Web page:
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Dynamic Analysis of the Audi Valvelift System
ISSN: 1946-3936, e-ISSN: 1946-3944
Published April 12, 2010 by SAE International in United States
Citation: Huber, R., Klumpp, P., and Ulbrich, H., "Dynamic Analysis of the Audi Valvelift System," SAE Int. J. Engines 3(1):839-849, 2010, https://doi.org/10.4271/2010-01-1195.
Fully variable valve trains provide comprehensive means of adjustment in terms of variable valve timing and valve lift. The efficiency of the engine is improved in the operating range and in return, an increasing complexness of the mechanical design and control engineering must be handled.
For optimization and design of these kinds of complex systems, detailed simulation models covering different physical domains, i.e. mechanics, hydraulics, electrodynamics and control are needed. Topic of this work is the variable valve train named Audi valvelift system (AVS) e.g. used in the Audi 2.8l V6 FSI engine. The idea of AVS is to use different cam lobes at different operating points. Each intake valve can be actuated by a large and a small cam. For full load, the two inlet valves are opened by the large cam profile - ideal for high charge volumes and flow speeds in the combustion chamber. Under partial load, the small cam profiles are used. As a result, the gas exchange improves, throttling losses are minimized and fuel consumption is reduced.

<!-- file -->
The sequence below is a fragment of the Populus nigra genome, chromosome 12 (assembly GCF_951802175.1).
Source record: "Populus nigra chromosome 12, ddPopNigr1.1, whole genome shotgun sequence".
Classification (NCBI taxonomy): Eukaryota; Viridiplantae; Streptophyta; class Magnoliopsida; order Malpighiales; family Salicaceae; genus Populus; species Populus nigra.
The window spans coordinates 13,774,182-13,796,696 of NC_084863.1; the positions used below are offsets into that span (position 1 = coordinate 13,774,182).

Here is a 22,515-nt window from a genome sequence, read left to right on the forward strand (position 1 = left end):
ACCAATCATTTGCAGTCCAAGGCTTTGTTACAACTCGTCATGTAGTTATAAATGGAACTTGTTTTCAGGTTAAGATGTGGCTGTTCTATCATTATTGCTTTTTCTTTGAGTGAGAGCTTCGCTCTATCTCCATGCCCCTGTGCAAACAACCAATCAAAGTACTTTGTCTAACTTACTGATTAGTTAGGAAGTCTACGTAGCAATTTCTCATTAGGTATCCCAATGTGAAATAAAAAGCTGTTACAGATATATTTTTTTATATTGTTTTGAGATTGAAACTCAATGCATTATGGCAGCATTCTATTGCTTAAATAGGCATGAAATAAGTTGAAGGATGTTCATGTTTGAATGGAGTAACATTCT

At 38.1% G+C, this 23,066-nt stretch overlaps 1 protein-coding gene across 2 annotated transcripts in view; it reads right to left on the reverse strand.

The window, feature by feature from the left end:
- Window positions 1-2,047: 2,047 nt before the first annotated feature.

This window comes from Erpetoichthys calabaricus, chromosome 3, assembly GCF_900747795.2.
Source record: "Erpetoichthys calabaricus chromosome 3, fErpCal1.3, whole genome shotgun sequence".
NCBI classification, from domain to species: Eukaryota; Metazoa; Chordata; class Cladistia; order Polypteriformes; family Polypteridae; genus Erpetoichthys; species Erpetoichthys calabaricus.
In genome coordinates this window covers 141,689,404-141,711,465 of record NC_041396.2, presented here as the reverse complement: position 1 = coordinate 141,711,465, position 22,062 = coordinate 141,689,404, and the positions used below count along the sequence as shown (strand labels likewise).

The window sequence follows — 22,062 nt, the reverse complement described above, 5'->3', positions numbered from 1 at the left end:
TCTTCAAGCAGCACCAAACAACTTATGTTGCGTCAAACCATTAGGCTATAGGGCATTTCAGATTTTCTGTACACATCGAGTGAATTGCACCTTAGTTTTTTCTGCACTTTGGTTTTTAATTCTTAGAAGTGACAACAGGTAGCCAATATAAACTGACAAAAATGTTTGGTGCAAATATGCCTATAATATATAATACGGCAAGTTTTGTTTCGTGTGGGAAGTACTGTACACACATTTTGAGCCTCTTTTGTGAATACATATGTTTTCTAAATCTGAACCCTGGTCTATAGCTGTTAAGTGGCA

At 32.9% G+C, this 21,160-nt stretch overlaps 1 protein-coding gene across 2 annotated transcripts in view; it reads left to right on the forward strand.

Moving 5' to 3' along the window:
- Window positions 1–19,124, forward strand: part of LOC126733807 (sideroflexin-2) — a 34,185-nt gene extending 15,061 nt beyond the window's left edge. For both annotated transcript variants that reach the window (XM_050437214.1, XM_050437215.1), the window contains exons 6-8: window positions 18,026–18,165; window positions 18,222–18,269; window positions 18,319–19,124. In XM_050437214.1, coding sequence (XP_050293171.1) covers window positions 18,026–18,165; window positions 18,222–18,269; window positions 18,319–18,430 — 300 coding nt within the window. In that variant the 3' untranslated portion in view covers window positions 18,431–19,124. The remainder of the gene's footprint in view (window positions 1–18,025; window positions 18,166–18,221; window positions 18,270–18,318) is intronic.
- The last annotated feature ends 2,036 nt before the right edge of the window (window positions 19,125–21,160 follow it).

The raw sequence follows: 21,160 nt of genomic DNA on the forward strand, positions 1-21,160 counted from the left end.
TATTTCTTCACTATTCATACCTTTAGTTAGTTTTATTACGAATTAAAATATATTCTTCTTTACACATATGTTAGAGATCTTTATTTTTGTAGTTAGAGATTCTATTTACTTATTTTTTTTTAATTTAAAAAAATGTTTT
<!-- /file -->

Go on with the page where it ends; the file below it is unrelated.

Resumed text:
To investigate the dynamical behavior and interactions between all subsystems, e.g. between chain vibrations and shifting events, an overall simulation model comprising the timing chain drive, chain tensioner, hydraulic cam phasing system, valve train and the AVS system including the electromagnetic actuator has been derived.
For modeling and simulation of the different subsystems, several highly specialized and efficient programs are used. To couple these subsystems co-simulation techniques are applied with the advantage that all subsystems can be computed in parallel on multi-core architectures to speed up integration time making optimization possible.
In this paper a dynamical analysis of the entire AVS valve train including the electromagnetic actuators combining experiments and simulation is presented. The simulation model is described and validated with experimental results using different test rigs. Furthermore, interactions between the subsystems and optimization results are presented.